People's potential was recognised and valued. There were many good examples of schemes in how to involve people who use the service in community-based activities, including work schemes, voluntary and paid, to include people who used the service in the community and support people to gain greater independence and feel less isolated.

Staff were motivated and had pride in their work. They talked about people in a way which demonstrated they wanted to support them as much as possible and provide the best standards of care possible for everyone. Each person in receipt of care had supportive relationships with the members of staff in the team that supported them, and this had a positive impact on their overall health and wellbeing. It was clear that staff and people had similar interests, and this added to their commonality and helped develop their relationships and understanding of each other.

People and their relatives told us that they felt safe while they received support from staff at Kisharon. Staff understood their responsibilities to protect people from abuse and avoidable harm and to remain safe. There were procedures in

Inspection areas



Updated 14 February 2019

The service was safe. People were protected from abuse and avoidable harm by staff who knew their responsibilities for supporting them to keep safe.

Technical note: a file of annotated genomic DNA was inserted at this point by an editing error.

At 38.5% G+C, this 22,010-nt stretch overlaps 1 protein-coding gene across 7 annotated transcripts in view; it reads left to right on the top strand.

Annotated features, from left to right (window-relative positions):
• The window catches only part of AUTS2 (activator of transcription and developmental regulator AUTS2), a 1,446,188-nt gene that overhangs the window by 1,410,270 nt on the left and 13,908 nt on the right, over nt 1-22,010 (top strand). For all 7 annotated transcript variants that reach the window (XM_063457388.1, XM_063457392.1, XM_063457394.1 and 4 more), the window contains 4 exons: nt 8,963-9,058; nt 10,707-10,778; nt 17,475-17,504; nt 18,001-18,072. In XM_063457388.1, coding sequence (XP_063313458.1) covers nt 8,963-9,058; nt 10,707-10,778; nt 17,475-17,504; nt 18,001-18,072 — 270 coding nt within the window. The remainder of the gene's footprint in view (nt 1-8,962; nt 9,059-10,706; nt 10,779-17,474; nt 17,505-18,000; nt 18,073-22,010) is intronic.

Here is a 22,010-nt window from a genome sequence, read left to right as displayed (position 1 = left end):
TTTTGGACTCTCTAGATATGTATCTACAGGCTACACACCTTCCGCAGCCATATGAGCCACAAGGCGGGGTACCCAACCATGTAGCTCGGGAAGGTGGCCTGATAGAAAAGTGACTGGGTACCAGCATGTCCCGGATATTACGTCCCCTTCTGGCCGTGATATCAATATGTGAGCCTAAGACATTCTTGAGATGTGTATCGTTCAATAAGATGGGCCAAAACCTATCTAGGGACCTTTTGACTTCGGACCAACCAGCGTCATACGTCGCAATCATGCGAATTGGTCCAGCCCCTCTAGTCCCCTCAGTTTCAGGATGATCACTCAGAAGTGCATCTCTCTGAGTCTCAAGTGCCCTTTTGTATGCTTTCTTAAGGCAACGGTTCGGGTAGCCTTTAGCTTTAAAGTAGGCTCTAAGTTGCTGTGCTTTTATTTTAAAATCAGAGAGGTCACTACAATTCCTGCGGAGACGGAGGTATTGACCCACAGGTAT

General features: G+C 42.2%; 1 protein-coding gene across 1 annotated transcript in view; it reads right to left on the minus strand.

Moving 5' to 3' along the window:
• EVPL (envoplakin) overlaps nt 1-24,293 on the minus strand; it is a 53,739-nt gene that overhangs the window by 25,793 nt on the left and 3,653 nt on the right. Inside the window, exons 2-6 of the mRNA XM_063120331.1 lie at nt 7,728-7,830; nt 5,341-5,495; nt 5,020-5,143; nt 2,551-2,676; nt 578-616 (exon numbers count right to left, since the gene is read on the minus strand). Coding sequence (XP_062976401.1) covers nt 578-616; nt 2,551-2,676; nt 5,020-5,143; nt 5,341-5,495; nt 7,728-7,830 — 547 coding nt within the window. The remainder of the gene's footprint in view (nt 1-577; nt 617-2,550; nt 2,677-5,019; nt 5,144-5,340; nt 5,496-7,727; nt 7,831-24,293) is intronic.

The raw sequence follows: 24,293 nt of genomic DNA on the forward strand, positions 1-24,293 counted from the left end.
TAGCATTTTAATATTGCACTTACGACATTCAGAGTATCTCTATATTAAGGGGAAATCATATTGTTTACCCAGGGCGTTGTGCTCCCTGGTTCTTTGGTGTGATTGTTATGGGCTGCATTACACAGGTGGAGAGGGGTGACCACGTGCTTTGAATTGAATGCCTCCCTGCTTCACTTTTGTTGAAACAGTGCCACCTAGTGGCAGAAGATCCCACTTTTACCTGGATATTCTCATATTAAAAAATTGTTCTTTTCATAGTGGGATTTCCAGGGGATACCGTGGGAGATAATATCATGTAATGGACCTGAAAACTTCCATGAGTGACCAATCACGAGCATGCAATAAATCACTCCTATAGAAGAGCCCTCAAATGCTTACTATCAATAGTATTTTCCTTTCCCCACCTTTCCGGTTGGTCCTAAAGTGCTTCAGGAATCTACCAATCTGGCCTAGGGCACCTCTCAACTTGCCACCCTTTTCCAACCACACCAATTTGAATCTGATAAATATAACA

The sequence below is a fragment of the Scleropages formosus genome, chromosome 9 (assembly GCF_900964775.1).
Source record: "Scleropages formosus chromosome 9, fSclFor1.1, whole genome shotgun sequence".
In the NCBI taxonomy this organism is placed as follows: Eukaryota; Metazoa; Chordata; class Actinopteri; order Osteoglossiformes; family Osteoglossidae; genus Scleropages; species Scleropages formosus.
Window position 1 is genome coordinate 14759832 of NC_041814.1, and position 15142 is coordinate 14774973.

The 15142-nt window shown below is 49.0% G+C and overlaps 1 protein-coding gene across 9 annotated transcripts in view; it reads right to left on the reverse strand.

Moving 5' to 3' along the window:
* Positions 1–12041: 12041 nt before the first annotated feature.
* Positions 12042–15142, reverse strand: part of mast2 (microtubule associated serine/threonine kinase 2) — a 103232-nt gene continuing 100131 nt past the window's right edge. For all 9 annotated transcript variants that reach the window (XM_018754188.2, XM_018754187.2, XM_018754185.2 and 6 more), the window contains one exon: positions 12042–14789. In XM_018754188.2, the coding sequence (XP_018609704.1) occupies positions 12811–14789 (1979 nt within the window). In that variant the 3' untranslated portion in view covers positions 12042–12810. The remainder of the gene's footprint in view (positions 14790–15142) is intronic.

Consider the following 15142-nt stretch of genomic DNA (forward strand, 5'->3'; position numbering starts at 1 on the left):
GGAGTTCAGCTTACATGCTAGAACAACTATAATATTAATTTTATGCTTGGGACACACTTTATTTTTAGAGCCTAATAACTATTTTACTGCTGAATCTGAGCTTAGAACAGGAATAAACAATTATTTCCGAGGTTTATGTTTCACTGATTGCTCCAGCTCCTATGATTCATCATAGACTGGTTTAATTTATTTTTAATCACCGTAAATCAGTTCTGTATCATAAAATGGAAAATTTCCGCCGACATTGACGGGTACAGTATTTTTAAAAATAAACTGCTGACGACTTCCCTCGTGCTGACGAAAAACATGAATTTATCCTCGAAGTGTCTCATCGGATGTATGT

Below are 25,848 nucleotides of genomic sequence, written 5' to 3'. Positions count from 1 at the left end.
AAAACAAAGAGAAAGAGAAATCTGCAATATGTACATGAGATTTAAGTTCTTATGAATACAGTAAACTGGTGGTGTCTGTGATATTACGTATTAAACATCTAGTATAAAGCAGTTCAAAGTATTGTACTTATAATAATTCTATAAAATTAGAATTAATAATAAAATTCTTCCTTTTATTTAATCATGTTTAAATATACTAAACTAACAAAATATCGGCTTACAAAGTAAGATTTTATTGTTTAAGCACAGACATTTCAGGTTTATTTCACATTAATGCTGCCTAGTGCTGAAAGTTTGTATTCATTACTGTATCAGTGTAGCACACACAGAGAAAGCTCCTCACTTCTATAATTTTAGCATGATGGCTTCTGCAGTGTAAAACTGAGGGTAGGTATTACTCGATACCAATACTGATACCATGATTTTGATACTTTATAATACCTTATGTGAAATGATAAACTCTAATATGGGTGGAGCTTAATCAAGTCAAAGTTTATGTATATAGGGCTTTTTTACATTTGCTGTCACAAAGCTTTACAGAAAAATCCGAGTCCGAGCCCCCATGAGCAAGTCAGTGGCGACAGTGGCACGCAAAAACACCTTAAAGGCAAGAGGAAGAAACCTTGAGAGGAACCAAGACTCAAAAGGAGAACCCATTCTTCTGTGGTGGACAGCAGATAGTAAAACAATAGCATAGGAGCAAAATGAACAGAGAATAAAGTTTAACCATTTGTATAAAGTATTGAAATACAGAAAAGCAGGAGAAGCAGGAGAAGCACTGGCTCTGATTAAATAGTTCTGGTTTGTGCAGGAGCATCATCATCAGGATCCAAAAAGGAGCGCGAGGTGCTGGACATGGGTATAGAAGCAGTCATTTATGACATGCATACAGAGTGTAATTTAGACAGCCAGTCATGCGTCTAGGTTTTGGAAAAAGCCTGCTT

There were a sufficient number of staff to meet people's support requirements. Staff had been checked for their suitability prior to starting work.

Checks had been completed on equipment and the environment to make sure it was safe.

People received their prescribed medicines from staff who were trained to administer these.

Staff followed safe infection control procedures.



Updated 14 February 2019

The service remains Good.



Updated 14 February 2019

The service was caring. There was a positive and vibrant culture throughout the service which came from the providers themselves.

People, relatives and staff gave positive feedback about the caring approach of staff and the providers.

Staff were motivated and had developed deep meaningful, but professional relationships with the people they supported.

People were actively encouraged and supported to maintain relationships with family and friends.

Staff supported people to become as independent as possible.

Privacy and dignity were respected, protected and promoted throughout the service at all levels.



Updated 14 February 2019

The service remains Outstanding. The service maintained and made further significant improvements to their exceptional work in supporting people to gain greater independence, find suitable and meaningful employment and be part and fully integrated in the community.



Updated 14 February 2019

The service was well led. Staff were supported by the management team and understood their responsibilities.

People, their relatives and staff had opportunities to give suggestions about how the service could improve.

The locality manager was aware of the responsibilities of a registered manager.

Checks were in place to monitor the quality of the service.